FSA vs. HSA: What’s the Difference?
Shopping for the right health insurance plan is a complicated task, especially if you’re undertaking it by yourself. A recent poll found that Americans believe that shopping for health insurance is as unenjoyable as having a tooth filled or doing their taxes! But that doesn’t have to be the case — as long as you have the right help. A number of free online resources exist to answer consumers’ many health insurance questions. For instance, you may be asking, “What is the difference between a Flexible Spending Account (FSA) and a Health Savings Account (HSA)?” With a bit of information and clarification, you can learn the difference and choose the option that is best for you.
What Is an FSA?
FSAs are accounts established by employers for their employees. They are meant to help employees save money on medical bills. FSAs allow workers to contribute a portion of their pre-tax income to pay for certain healthcare costs, called qualifying expenses. FSA eligible expenses vary from plan to plan, but copayments and deductibles are usually included. Some employers offer supplemental FSAs to cover the needs of employee dependents.
Many people find FSAs useful, but there are drawbacks. FSA contributions typically max out at around $2,500 a year — in 2015, the maximum contribution was $2,550 — and often the benefits do not roll over from one year to the next. In other words, if you don’t use that money, you lose it. You may also pay a 20% penalty if FSA funds are used for non-qualifying expenses, so make sure you check your plan’s list of qualifying expenses carefully.
Tips for FSAs
- Find out whether funds cover copayments and deductibles
- Research what other medical costs funds may cover
- Ask about your maximum contributions
- Know the penalty for using funds to cover non-qualifying expenses
- Do not use funds that do not cover qualifying expenses
What Is an HSA?
Health Savings Accounts are also pre-tax savings accounts intended to help cover medical costs, but they play by different rules. Like FSAs, HSAs funnel a percentage of your pre-tax paycheck into an account designed to cover qualified medical expenses, in addition to your insurance. Employers can also contribute funds to your HSA. The contribution rates are higher than FSAs; in 2016, the contribution limit is $3,350 for an individual and $6,750 for a family.
An HSA has significant tax advantages. With an HSA:
- The funds you contribute come out of your pre-tax income.
- The interest you earn on the account is tax-free.
- Money withdrawn from the account is also tax-free as long as it covers qualified medical expenses.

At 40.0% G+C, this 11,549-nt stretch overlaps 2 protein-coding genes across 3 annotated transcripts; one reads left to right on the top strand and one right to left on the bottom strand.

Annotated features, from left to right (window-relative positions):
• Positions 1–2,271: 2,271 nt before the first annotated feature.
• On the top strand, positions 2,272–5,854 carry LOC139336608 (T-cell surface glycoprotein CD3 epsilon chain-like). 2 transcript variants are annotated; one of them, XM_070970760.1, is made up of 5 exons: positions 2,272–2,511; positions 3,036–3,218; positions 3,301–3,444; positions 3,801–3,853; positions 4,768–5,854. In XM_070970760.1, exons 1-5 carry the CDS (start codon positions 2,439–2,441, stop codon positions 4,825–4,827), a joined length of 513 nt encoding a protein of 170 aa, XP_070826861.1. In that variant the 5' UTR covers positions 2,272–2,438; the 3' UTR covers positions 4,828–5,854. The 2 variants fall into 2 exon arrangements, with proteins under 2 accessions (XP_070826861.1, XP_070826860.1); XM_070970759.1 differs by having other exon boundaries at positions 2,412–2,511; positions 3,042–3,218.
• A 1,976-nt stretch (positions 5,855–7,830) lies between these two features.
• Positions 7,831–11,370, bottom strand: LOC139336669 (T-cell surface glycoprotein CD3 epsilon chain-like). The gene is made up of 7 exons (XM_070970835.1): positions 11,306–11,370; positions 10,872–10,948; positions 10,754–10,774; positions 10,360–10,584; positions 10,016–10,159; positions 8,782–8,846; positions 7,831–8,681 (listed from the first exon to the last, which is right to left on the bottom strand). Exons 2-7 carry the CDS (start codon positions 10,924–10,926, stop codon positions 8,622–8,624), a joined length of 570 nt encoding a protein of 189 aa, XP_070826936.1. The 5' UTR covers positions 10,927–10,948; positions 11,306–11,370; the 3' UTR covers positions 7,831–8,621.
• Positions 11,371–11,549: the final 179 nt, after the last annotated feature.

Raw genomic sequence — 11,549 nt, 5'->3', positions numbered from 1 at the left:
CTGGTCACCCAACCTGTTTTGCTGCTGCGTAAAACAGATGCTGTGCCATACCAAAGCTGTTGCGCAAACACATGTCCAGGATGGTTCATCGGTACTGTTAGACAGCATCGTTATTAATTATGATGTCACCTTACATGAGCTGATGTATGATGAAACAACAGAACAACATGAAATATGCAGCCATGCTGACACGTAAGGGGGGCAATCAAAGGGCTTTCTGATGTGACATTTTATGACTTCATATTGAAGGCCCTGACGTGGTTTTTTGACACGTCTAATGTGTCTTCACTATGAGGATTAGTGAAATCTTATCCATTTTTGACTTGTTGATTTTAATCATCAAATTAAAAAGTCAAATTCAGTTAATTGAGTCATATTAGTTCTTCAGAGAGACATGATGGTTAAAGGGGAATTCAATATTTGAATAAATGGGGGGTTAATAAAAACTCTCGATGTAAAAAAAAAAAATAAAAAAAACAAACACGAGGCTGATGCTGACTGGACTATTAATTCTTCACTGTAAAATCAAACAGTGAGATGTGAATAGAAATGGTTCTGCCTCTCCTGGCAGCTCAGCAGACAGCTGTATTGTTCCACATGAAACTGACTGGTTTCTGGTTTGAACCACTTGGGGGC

Also, unlike FSAs, the funds usually roll over from year to year, so contributors don’t lose their money. However, like an FSA, an HSA usually enforces a high penalty tax for withdrawing funds for non-qualifying expenses — so be careful how you use it!
Tips for HSAs
- Research your HSA’s contribution limit
- Find out whether funds roll over
- Look at how high your deductible needs to be to qualify for an HSA
- Determine whether you can afford a high-deductible healthcare plan under the Affordable Care Act
What are the advantages of FSAs and HSAs?
FSAs and HSAs are like medical IRAs, allowing you to save money tax-free against future expenses. And the tax payoffs are significant. They reduce your taxable income, resulting in lower income tax payments each year. They provide a safe means of saving money for health-related expenses — once you’ve put aside the money, you can’t use it for anything except qualifying expenses without penalty, so you’re unlikely to waste it. Under some circumstances, HSAs may allow you to take a deduction on your overall taxes at the end of the year. And rather than using complex reimbursement procedures, FSAs and HSAs often simply issue you a debit card for you to use while paying for your medical expenses. These accounts are convenient and can save you money.
Do I want an HSA or an FSA?
This is where it gets a bit trickier. If you qualify, an HSA offers a huge advantage in that the funds accrue year after year. In the long run, this can leave you with a substantial nest egg for unexpected medical costs. If you contribute a larger amount to your HSA, the funds may also gain interest that can be tax-free. However, HSAs tend to be restricted to high-deductible health plans. Although enrollment in HSAs has grown 15% on average since 2011, many Americans still don’t qualify.
If you don’t qualify for an HSA, a well-managed FSA can help offset your health costs while offering many of the same tax benefits an HSA confers. There are different types of FSAs, and they pay for a wide range of services; for instance, Dependent Care FSAs can cover child care. These features make them a better choice for some people, despite the fact that FSA funds usually don’t roll over.
Understanding Flexible Spending Accounts and Health Savings Accounts may seem daunting, but HealthMarkets Insurance Agency is here to help untangle the knot. If you have additional questions about your family’s insurance needs, give us a call, 24/7, at (800) 827-9990. With over 3,000 licensed agents and 24 hour a day email and telephone support, we’re always available to discuss your individual and small business insurance options.